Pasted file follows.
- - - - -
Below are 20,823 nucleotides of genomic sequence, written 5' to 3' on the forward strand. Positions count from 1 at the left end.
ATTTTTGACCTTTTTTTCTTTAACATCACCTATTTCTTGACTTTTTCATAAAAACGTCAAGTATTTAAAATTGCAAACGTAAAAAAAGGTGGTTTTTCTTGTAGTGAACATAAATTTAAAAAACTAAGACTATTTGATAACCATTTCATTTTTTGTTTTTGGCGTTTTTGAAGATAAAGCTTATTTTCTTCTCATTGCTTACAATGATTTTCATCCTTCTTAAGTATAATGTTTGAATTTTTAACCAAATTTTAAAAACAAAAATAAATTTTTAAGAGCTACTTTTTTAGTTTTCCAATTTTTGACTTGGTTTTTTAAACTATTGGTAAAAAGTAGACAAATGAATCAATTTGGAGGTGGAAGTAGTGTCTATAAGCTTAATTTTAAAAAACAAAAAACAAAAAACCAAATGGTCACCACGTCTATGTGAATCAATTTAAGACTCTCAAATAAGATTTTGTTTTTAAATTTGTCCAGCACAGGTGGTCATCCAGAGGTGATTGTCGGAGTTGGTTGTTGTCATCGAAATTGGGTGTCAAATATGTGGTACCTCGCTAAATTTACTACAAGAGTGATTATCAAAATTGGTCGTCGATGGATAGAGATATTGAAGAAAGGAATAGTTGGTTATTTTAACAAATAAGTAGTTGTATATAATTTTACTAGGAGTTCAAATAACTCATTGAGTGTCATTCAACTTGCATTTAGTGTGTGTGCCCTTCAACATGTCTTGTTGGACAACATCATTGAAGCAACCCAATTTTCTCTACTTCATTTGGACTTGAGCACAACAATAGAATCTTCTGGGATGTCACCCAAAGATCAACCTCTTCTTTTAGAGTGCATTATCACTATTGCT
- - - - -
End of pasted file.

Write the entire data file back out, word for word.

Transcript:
Below are 20,823 nucleotides of genomic sequence, written 5' to 3' on the forward strand. Positions count from 1 at the left end.
ATTTTTGACCTTTTTTTCTTTAACATCACCTATTTCTTGACTTTTTCATAAAAACGTCAAGTATTTAAAATTGCAAACGTAAAAAAAGGTGGTTTTTCTTGTAGTGAACATAAATTTAAAAAACTAAGACTATTTGATAACCATTTCATTTTTTGTTTTTGGCGTTTTTGAAGATAAAGCTTATTTTCTTCTCATTGCTTACAATGATTTTCATCCTTCTTAAGTATAATGTTTGAATTTTTAACCAAATTTTAAAAACAAAAATAAATTTTTAAGAGCTACTTTTTTAGTTTTCCAATTTTTGACTTGGTTTTTTAAACTATTGGTAAAAAGTAGACAAATGAATCAATTTGGAGGTGGAAGTAGTGTCTATAAGCTTAATTTTAAAAAACAAAAAACAAAAAACCAAATGGTCACCACGTCTATGTGAATCAATTTAAGACTCTCAAATAAGATTTTGTTTTTAAATTTGTCCAGCACAGGTGGTCATCCAGAGGTGATTGTCGGAGTTGGTTGTTGTCATCGAAATTGGGTGTCAAATATGTGGTACCTCGCTAAATTTACTACAAGAGTGATTATCAAAATTGGTCGTCGATGGATAGAGATATTGAAGAAAGGAATAGTTGGTTATTTTAACAAATAAGTAGTTGTATATAATTTTACTAGGAGTTCAAATAACTCATTGAGTGTCATTCAACTTGCATTTAGTGTGTGTGCCCTTCAACATGTCTTGTTGGACAACATCATTGAAGCAACCCAATTTTCTCTACTTCATTTGGACTTGAGCACAACAATAGAATCTTCTGGGATGTCACCCAAAGATCAACCTCTTCTTTTAGAGTGCATTATCACTATTGCT